I hope this book will be a real challenge to people, a challenge to pray for healing, a challenge to see whether the living Jesus still heals today. What is needed in the Church now, I think, is not primarily a very few people with great gifts of healing - although I am sure God wants to give an increasing number of people great gifts of healing. I think what is especially needed is to spread the ministry of healing, to encourage Christians in every congregation to pray for healing, to raise up ministries of healing in every parish. May this book be used by the Holy Spirit to forward this renewal of the healing ministry in the Church.
Chapter 1: Healing in the New Testament
Nearly one-fifth of the four Gospels is devoted to Jesus' healing ministry and discussions connected with it. This shows both how much of his public ministry was devoted to healing and how important this ministry was in the eyes of the four evangelists. Try to imagine what the Gospels would be like if all reference to Jesus' healing miracles were not there. The Gospels truncated in this way would simply not make sense
The crowds would not have gathered in such great numbers as they did to hear Jesus preach and teach if there had been no signs and wonders to confirm the message. And the miracles added authority to his teaching: 'And they were astonished at his teaching, for he taught them as one who had authority, and not as the scribes' (Mark 1:22).
What would have been the first thing that anordinary Jew living in Galilee at the time of Jesus would have heard about him? It would not usually have been his teaching that first of all attracted attention, but rather the healing miracles. People would probably have gone to him in the first place to be healed, or to take their family or friends to be healed, or to see people healed.
And when they got out of the boat, immediately the people recognised him, and ran about the whole neighbourhood and began to bring sick people on their palletts to any place where they heard he was. 'And wherever he came, in villages, cities, or count.zy, they laid the sick in the market places, and besought him that they might touch even the fringe of his garment; and as many as touched it were made well (Mark 6:54-56).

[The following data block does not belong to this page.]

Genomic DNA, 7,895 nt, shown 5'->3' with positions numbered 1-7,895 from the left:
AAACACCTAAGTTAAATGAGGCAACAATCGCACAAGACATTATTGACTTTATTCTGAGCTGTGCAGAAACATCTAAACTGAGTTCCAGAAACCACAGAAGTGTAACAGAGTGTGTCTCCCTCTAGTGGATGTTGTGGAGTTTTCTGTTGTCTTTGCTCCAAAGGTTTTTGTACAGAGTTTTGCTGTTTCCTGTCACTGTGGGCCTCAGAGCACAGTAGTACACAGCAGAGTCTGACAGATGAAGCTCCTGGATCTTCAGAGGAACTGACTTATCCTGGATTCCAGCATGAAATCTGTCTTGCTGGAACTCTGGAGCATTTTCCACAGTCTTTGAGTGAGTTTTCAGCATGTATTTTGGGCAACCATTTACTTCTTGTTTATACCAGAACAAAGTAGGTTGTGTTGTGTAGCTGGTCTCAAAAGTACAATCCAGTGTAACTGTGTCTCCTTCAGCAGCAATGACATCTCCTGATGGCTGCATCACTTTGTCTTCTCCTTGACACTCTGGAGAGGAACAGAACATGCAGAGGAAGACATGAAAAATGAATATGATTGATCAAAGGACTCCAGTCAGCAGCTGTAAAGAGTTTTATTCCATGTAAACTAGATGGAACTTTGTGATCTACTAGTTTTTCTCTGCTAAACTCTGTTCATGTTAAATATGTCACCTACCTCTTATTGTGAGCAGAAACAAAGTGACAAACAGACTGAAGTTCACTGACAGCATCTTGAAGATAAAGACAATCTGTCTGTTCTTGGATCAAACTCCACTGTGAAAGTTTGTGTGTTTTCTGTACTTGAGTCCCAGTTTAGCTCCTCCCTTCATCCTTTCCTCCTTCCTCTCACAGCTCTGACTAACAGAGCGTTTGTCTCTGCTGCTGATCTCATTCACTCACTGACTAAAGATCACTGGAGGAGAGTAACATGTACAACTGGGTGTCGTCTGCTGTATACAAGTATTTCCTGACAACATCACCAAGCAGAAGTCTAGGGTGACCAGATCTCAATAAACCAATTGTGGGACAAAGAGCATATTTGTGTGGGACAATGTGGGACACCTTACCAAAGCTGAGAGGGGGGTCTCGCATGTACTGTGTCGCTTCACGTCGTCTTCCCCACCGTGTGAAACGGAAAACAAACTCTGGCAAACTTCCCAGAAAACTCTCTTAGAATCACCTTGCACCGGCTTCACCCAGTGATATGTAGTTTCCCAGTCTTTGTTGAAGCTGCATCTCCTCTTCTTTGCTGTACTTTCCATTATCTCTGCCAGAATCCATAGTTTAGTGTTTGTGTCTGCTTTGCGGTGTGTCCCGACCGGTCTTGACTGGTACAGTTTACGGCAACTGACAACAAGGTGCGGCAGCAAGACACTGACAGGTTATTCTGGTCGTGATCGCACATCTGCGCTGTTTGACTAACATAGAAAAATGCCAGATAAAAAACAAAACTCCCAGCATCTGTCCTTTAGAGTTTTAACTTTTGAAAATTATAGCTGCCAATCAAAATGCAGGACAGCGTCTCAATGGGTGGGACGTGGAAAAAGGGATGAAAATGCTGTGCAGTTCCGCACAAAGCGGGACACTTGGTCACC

Just imagine that in Hyde Park today someone was in one afternoon restoring sight to several blind people, healing people on stretchers and in wheelchairs, so that they got up and walked, praying for cancer cases so that the tumours disappeared. Police reinforcements and extra buses would be needed for the vast crowds! Indeed, special charter planes would be laid on!
The first impression that Jesus would have made on most people would surely have been that of an infinitely loving, compassionate man who cared very deeply for the sick and suffering and who was able to help and heal them. And this would have made an even deeper impression in an age when there was no modern medicine, no National Health Service and no-social security. 'As he went ashore he saw a great throng; and he had compassion on them, and healed their sick' (Matthew 14.14).
Most people surely first became interested in the preaching and teaching of Jesus because he was the great healer. Obviously everyone would be especially interested to hear what a great miracle worker had to say about life, about religion, about the problems of society. Much of the teaching in the Sermon on the Mount must have been hard for many Jews to accept, for example: 'But I say to you, Love your enemies and pray for those who persecute you' (Matthew 5.44) (cf. Matthew 5.10-12). Jesus' visible love and compassion and the miracles must have helped to pave the way for, the acceptance of his teaching.
The healing miracles of Jesus must have created a highiy emotional atmosphere. Tears of joy must have been flowing as people found they could walk again, as people saw their relatives and friends healed, as the crowd witnessed the healing of the blind. In healing services today we sometimes see tears flowing when people receive the healing touch of the Lord. How much more must tears have flowed and hearts been touched when Jesus was healing the sick in Galilee! 'And great crowds came to him, bringing with them the lame, the maimed, the blind, the dumb, and many others, and they put them at his feet, and he healed them, so that the throng wondered, when they saw the dumb speaking, the maimed whole the lame walking, and the blind seeing; and they glorified the God of Israel' (Matthew 15: 30-31)